Killers Anonymous

A Support Group You Don't Want To Be Part Of

Having an addiction makes your life undoubtedly harder. Not only physically but also mentally. Whether it’s alcohol, drugs or… killings. Yep, you’ve read it correctly. Killings!

In his latest movie, director Martin Owen (“Let’s Be Evil”, “L.A. Slasher”) opens the doors for all people who are struggling with their killing addiction and who are looking for help. Sadly, watching this film won’t make you feel any better. On the contrary…

Welcome to Killers Anonymous. A group where killers can come together to talk about their (addiction to) killings and to ask for advice. Just like that regular AA (Alcoholics Anonymous), the Killers Anonymous can be found all over the world.

The Los Angeles branch is being led by “The Man” (Gary Oldman) while the sessions in London are chaired regularly by Joanna (MyAnna Buring). However, is it really that sensible to provide ferocious killers anonymity, protection and a place where they can share their thoughts? No, absolutely not! Can they keep their urges under control and turn the support group into a safe home or will they draw their weapons and knives?

This film is almost as ridiculous as starting a group like Killers Anonymous itself. During one of those meetings, there’s the need for serenity, respect, and tranquility while murdering is the total opposite.

Sadly, in “Killers Anonymous”, both the quiet scenes as well as the more explosive ones aren’t flawlessly brought to life. The stories that are being told during a support group are emotional, gripping and very personal.

Well, the stories from the participants in “Killers Anonymous” are everything but that. They’re flat, have almost no substance and don’t move you in any way. There’s a total lack of a much-needed personal connection.

During the fighting, shooting and brutal scenes, the action is either underplayed or overplayed which makes them unbelievable (and not in the good sense of the word). Director Owen and his team are trying to hide some unexpected twist in this movie but those don’t have the desired effect at all.

Gary Oldman, Jessica Alba. Tommy Flanagan. As a filmmaker, you can only be delighted when you can count on a cast like that. What a shame that all that talent completely vanished in the dull, uninspiring and incoherent film. It’s always a joy to see Oldman (“Darkest Hour”, “The Hitman’s Bodyguard“) on screen but even this Academy-Award winning actor can’t keep this film afloat.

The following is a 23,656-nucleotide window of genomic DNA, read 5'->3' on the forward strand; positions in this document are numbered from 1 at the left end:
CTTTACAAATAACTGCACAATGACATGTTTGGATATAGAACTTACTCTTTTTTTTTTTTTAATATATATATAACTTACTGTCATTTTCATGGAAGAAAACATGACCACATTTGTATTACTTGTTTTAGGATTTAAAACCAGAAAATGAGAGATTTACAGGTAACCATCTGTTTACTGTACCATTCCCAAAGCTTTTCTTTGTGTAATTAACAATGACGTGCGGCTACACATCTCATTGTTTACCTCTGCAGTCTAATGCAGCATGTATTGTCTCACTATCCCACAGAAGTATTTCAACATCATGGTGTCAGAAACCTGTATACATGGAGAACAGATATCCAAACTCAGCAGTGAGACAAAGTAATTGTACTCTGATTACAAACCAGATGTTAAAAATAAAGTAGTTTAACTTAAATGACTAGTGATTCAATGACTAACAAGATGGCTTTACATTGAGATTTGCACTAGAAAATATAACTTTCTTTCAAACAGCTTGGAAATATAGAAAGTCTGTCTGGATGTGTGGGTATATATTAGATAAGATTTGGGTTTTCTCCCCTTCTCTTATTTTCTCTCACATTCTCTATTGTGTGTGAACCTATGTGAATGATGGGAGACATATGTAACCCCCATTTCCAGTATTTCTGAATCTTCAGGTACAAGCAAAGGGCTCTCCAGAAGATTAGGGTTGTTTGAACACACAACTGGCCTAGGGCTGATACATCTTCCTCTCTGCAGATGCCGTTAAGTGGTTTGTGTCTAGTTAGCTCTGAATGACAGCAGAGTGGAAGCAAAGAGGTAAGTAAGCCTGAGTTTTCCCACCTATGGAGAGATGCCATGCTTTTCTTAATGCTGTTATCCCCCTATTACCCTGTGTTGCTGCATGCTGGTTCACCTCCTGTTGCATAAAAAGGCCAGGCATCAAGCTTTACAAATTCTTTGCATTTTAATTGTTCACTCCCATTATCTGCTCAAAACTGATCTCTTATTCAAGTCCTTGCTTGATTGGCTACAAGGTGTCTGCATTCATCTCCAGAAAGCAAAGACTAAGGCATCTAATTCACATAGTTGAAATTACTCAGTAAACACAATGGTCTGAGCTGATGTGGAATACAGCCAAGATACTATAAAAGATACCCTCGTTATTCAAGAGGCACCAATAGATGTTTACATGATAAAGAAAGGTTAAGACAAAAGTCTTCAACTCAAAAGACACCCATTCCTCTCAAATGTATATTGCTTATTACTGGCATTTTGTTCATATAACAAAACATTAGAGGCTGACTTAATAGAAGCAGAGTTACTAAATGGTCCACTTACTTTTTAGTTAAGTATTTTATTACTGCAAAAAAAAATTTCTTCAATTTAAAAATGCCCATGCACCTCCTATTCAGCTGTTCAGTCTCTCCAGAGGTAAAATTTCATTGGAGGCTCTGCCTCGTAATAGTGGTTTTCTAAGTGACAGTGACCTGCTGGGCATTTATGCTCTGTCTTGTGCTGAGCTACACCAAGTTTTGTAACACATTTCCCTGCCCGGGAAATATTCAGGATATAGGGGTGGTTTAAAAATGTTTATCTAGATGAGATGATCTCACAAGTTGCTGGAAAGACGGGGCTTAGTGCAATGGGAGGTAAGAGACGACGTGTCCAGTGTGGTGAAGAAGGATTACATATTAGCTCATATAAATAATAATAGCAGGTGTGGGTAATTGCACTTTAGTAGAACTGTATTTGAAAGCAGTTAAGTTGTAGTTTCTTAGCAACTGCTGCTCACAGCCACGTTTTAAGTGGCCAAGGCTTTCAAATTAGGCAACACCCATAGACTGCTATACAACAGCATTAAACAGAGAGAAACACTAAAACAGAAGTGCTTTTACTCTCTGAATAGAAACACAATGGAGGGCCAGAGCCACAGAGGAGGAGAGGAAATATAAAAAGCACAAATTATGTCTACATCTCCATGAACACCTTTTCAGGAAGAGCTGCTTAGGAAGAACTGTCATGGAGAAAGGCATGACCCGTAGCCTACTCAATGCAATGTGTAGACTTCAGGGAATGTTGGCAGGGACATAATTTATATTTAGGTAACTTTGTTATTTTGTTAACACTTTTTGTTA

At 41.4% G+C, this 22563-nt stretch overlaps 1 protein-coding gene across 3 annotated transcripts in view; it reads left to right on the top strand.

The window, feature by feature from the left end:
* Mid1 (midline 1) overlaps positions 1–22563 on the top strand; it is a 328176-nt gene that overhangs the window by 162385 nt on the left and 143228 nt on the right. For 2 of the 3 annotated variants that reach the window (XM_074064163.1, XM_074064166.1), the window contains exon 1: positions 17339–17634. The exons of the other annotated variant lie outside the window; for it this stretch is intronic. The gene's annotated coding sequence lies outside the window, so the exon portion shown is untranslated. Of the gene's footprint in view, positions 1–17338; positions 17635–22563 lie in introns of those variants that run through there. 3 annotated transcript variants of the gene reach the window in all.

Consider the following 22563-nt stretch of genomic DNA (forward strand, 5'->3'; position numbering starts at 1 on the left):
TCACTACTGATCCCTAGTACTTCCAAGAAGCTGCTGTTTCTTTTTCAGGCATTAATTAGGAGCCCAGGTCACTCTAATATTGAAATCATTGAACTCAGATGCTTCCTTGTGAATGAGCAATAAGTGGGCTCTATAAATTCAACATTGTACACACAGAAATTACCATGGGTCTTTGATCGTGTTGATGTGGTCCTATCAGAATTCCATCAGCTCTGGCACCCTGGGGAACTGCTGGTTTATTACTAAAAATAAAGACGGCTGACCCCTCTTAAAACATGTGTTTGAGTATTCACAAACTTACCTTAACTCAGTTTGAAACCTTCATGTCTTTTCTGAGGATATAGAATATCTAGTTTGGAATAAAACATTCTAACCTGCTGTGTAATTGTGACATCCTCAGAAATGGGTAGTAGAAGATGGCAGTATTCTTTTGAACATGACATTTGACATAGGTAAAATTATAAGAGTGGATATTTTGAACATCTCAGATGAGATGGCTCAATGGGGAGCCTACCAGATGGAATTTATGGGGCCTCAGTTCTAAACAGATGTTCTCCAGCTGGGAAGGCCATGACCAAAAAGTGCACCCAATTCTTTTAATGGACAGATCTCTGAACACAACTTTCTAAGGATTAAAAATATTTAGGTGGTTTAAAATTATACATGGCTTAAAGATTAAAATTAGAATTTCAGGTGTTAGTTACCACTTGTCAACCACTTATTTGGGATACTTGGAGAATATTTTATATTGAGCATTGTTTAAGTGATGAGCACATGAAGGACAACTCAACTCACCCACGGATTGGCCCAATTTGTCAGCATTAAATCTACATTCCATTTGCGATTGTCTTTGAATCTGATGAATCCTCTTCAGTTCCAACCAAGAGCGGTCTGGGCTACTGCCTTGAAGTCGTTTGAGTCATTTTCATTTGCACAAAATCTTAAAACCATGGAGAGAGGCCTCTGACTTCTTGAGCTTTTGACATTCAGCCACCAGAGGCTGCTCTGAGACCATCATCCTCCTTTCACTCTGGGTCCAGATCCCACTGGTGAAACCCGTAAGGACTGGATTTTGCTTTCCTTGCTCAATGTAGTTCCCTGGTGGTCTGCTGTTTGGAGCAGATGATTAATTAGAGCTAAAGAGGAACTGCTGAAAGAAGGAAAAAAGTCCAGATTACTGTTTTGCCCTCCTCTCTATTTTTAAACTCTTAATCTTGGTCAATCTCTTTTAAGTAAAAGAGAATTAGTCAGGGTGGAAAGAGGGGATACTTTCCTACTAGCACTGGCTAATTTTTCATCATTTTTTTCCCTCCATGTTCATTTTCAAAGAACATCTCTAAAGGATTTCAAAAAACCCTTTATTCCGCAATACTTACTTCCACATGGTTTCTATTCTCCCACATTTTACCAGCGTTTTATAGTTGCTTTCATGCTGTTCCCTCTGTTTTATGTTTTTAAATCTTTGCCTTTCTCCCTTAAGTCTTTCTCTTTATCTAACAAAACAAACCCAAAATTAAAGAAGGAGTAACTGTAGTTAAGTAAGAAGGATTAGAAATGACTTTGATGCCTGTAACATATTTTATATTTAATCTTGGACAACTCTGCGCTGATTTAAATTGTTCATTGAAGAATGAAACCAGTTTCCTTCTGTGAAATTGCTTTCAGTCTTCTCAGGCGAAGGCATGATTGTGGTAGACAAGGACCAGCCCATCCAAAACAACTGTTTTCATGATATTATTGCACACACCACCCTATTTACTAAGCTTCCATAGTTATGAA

She’s gracing the film poster as the rough-though woman who can stand her ground in a rough world full of man and ever during the trailer is Jessica Alba (“The Veil”, ” one of the key figures.

However, almost all of her scenes can be seen in the trailer so don’t expect much of Alba during the film. One of her scenes could be the tensest, most intriguing and captivating one… if the filmmakers didn’t put the opening credits over it.

It’s clear that there’s a lot of potential for strong female characters in “Killers Anonymous” as not only Alba is portraying a serial killer but also MyAnna Buring (“Official Secrets”, “The Comedian’s Guide to Survival”) as Joanna, Suki Waterhouse (“Bittersweet Symphony”, “Pokémon Detective Pikachu“) as Violet and Elizabeth Morris (“Let’s Be Evil”, “L.A. Slasher”) as Krystal are showing us their bad-ass side. However, there’s absolutely nothing strong about the way the characters are written as they could use a lot more punch, personality, and depth.

“Killers Anonymous” starts very promisingly as it has that Quentin Tarantino-esque vibe but that fades away almost instantly. The initial story for this film might have been an original one with some potential but there’s absolutely no passion, dedication, and creativity when it comes to the execution of it. Not even A-list stars such as Gary Oldman, Jessica Alba, and Tommy Flanagan can save this film.

“Killers Anonymous” is out now in UK Cinemas and is also available via Digital Download, DVD and Blu-ray. Read our alternative review of Killers Anonymous here.

A support group of killers is held regularly. The participants sit in a circle of trust and share their transgressions.

26th August 2019

Martin Owen

Seth Johnson, Elizabeth Morris, Martin Owen

Running Time:
1h 35min

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